Archive for Tuesday, May 3, 2011

History explores creation of our states’ shapes

May 3, 2011


“Daily Show” veteran Brian Unger hosts the new series “How the States Got Their Shapes” (9 p.m., History). He serves as a jokey ringleader for a road trip about boundaries that ricochets from sea to shining sea.

The first episode explores the role water has played in creating the map of the United States. Of the 50 states, only four — Colorado, Utah, Montana and Wyoming — lack a water-defined border. We’re also told how Maine’s boundary with Canada was determined by the flow of river water.

Unger puts a human face on mere geography with quip-laden interchanges with locals. One Georgia native and avid golfer demonstrates that the state’s potential water supply is actually only a “chip shot” removed from the state line. Tennessee residents have their own reasons for concern. Unger spends time in a bar just over the Tennessee line. Should the map be redrawn, their watering hole would not only reside on Georgia soil but in a dry county. Their sentiments boil down to “take our water, but leave our beer behind.”

“Shapes” presents plenty of interesting and fun facts, but Unger seems to have been hired to slow things down and spoon-feed the information with dollops of wisecracks and person-on-the-street quizzes modeled on Jay Leno’s “Jaywalking” segments. Like too many new series on the History Channel, it seems designed not for history buffs but for viewers too busy or distracted to bother reading entertaining books like “How the States Got Their Shapes.”

• “A Film Unfinished” on “Independent Lens” (9 p.m. PBS, check local listings) presents recently rediscovered footage from a Nazi propaganda film shot in the Warsaw Ghetto in the mid-1940s. Although the movie was meant to demonstrate the benevolent rule of the Germans over the Poles and Jews they had conquered, the raw footage and outtakes, unseen for six decades, offer a horrifying look at the Nazi oppression of the Jews. Much of the footage takes on a dreamlike quality — or rather that of a nightmare. Most of the Jews captured by the German camera crews would be rounded up and sent to extermination camps shortly after these segments were shot.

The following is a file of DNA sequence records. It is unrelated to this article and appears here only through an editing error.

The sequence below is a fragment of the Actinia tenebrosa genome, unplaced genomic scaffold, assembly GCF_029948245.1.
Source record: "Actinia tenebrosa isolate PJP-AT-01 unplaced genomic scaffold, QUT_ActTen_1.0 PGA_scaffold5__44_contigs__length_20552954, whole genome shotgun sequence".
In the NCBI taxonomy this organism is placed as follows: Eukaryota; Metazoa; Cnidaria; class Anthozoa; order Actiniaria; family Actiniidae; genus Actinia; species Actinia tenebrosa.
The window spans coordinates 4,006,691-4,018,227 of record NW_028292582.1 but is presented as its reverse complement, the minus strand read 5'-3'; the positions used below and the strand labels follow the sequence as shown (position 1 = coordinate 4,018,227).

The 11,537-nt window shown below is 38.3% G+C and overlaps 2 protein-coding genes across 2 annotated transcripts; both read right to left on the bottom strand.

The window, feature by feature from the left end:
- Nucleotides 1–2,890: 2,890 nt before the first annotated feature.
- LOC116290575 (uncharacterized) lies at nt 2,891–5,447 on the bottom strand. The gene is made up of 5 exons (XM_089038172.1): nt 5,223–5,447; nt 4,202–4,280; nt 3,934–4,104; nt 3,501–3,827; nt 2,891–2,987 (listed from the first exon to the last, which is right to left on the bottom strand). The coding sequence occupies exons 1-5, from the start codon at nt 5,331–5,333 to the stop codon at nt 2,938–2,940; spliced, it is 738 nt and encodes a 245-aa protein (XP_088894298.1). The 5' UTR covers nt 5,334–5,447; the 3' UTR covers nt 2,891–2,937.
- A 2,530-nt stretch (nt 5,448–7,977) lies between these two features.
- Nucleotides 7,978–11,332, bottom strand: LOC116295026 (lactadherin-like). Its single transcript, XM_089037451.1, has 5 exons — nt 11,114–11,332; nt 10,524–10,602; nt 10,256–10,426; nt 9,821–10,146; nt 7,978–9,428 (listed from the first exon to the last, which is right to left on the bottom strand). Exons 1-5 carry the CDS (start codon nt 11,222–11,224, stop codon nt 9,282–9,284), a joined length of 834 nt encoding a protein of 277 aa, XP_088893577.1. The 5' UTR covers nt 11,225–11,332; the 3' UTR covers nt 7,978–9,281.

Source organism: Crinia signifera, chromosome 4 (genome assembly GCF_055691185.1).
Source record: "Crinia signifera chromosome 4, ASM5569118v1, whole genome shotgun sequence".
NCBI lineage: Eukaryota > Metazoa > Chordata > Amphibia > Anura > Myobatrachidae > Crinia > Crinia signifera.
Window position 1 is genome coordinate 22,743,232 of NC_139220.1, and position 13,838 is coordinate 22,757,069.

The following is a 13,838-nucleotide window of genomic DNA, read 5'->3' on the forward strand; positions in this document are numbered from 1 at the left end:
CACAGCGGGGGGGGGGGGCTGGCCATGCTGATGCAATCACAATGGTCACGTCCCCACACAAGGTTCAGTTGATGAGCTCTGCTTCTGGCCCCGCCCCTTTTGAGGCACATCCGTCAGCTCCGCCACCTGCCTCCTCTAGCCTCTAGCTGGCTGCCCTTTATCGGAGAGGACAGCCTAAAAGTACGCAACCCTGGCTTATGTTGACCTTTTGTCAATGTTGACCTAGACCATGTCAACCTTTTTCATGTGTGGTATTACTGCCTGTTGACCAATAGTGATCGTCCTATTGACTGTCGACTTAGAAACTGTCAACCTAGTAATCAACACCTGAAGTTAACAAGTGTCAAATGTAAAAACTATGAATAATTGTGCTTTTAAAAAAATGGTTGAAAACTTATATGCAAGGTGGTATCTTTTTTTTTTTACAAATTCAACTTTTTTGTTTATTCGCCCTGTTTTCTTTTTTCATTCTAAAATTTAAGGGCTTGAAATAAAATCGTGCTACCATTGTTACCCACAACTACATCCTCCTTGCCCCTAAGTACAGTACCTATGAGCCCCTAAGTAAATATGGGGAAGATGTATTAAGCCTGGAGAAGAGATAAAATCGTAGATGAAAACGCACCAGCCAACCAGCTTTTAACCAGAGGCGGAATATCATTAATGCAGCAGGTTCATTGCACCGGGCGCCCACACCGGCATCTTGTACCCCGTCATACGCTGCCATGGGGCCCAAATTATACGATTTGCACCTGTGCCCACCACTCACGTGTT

Tonight’s other highlights

• “Black in Latin America” (7 p.m., PBS, check local listings) examines Brazil’s unique culture.

• Sue uses the power of journalism on “Glee” (7 p.m., Fox).

• Jamie discovers his betrayer on “Jamie Oliver’s Food Revolution” (7 p.m., ABC).

• Derek goes undercover on “NCIS: Los Angeles” (8 p.m., CBS).

• Blind auditions continue on “The Voice” (8 p.m., NBC).

• Hurting and flirting on “Raising Hope” (8 p.m., Fox).

• A contestant goes home on “Dancing with the Stars” (8 p.m., ABC).

• “Frontline” (8 p.m., PBS, check local listings) examines the future of Al Qaeda.

• GPS tracking looms large on “Traffic Light” (8:30 p.m., Fox).

• An old rival (Martha Plimpton) needs help on “The Good Wife” (9 p.m., CBS).

• A victim reminds Megan of her late father on “Body of Proof” (9 p.m., ABC).


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